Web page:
Yes, it became common knowledge rather rapidly in Georgia that I would do just about anything for Thai food. If I could swing a meeting in the capital, which boasted exactly one great Thai place, I would be pretty sure to time it such that a meal was in order.
Even when I had dysentery I managed to squeak in a visit to the Thai place. At that time, I could barely even handle the scent of food, and plain rice was all I could stomach. Still, I was there.
When I returned to my site–the name Peace Corps gives the village, town or city in which a volunteer resides–my host mother asked me if I’d really gone for Thai, sick as I was. I sheepishly admitted that I had.
“But what could you eat?” she asked, shaking her head.
“Rice with dry bread,” I thought I said. “Rice with joy,” I actually said. She collapsed in mirth and I left her for the facilities.
The only problem with my Thai addiction, other than the dearth of Thai food in Georgia, was that half the time I was there, the country managed to be politically unstable.
As a result, volunteers were pretty much told to steer clear of the capital for the most part. Tragic. So beautiful a capital, so ancient, and so beneficent in Thai food.
Finally the day came when we were allowed in Tbilisi (with restrictions.) I stormed the city. By this I mean I climbed into a shattered yet miraculously moving minibus and hurtled down the potholed highway to Tbilisi, where I fell out shaking and breathless about 45 minutes later.
“Come,” I said, and began the march from the river up through Old Town to the Thai place. “Nothing can keep me from Thai food now! Nothing!”
My companion said nothing as we saw the first signs of a noticeable police presence. I too maintained a prudent silence. He might have cleared his throat as we ran past a barricade. I may have glared back at him, but my memory’s hazy on that.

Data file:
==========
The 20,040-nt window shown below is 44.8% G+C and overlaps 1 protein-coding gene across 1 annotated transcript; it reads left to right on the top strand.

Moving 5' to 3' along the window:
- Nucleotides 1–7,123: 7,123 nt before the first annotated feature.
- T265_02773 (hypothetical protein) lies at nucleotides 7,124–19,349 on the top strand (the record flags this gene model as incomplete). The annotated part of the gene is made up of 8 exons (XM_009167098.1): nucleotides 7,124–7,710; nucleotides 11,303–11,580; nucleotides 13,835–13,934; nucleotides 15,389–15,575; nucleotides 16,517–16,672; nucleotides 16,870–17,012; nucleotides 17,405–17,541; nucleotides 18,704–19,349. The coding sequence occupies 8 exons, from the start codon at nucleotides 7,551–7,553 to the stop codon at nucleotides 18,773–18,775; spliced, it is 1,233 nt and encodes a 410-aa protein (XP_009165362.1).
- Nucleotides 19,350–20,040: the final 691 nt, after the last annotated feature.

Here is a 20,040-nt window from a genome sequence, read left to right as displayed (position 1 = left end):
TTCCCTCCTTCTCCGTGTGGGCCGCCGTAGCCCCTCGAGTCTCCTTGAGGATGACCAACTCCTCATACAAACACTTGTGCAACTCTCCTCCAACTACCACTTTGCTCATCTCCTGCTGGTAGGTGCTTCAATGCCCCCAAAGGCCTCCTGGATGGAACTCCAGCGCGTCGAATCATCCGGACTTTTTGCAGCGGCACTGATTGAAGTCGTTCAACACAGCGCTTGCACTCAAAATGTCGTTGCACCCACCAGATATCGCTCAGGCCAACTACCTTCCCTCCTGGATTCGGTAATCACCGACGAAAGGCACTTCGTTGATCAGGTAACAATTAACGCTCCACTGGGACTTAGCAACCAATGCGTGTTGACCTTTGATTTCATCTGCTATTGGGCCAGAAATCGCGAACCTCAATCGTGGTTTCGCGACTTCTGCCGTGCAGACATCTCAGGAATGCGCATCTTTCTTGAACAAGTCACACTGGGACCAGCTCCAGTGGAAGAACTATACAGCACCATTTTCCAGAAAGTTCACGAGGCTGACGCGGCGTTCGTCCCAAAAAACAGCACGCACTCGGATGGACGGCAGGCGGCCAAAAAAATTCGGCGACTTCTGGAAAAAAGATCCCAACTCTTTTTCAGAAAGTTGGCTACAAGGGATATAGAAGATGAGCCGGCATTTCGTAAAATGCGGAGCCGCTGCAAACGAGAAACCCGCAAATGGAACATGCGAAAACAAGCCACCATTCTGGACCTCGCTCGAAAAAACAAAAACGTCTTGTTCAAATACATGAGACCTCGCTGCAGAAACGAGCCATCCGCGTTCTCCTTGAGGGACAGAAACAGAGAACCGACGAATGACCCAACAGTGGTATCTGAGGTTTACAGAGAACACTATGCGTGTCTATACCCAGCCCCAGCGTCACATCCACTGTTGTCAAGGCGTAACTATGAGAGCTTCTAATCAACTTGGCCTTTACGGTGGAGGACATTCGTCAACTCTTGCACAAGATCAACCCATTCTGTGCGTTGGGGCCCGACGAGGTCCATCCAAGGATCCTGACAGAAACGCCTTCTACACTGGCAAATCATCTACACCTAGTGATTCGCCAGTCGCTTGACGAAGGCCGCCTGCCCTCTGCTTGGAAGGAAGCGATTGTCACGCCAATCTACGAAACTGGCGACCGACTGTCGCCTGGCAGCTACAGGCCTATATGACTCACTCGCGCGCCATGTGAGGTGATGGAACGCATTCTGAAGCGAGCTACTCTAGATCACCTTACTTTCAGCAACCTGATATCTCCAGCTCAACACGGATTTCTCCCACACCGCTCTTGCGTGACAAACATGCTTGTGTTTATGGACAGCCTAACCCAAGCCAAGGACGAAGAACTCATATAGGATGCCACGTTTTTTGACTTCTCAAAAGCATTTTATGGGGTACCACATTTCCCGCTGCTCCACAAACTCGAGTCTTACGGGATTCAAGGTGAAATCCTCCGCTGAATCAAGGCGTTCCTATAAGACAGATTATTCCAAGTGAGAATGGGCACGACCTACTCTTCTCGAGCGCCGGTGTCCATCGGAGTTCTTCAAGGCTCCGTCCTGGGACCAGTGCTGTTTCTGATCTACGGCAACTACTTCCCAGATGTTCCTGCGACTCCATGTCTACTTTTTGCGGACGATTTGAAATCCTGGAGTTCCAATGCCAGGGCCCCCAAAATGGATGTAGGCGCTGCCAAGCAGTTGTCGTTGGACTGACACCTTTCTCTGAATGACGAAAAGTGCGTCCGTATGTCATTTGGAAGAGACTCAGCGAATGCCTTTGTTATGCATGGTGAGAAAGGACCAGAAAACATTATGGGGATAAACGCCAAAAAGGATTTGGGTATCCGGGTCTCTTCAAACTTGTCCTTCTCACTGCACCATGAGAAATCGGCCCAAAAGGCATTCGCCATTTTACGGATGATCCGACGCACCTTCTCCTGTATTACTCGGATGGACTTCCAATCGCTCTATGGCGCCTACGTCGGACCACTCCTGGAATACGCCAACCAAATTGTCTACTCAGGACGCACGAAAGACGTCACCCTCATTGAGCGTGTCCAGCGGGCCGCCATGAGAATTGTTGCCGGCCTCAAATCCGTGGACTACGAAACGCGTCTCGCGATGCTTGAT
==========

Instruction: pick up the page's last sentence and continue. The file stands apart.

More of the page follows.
“Nothing,” I repeated firmly, and stalked forth. We told ourselves everything was normal.
Old Town was pretty desolate. We walked those tiny alleys and gorgeous balconied roads, finally emerging just a few streets down from the restaurant. My internal soundtrack was almost back in happy gear. Thai food was so close, so tantalizingly, deliciously, irresistibly close. And everything had been calm and normal. We’d been overly sensitive to the sight of the police. I relaxed my shoulders.
Then we passed a huge swath of dark buses filled to the brim with soldiers. I frowned, but we sallied onwards.
“I guess you really meant it when you said nothing would stop you,” my companion remarked. I nodded silently, but I was beginning to feel perturbed. I know: late.
We turned the corner. We had arrived. It should have been the most joyous of moments.
But opposite us, across from the Thai place, were two huge groups of swat forces, dressed head to foot in black gear, including such bullet-proof vests as I’d only ever seen on Batman. Huge truncheons, machine guns, glass barricades, the whole shebang.
We looked at them. They looked at us. My companion raised his hand to knock at the door.
“What are you doing?” I hissed.
“It’s locked,” he answered, as if we weren’t gazing at two hundred deaths’ worth of men in black.
“Gah!” I responded reasonably. And grabbed his arm and began pulling us down the street and away.
“But I thought nothing would stop you–!” he protested.
“Nothing but swat teams,” I answered irritably, “Swat teams will stop me.”
We broke into a desperate jog. No Thai food for us. Not for weeks.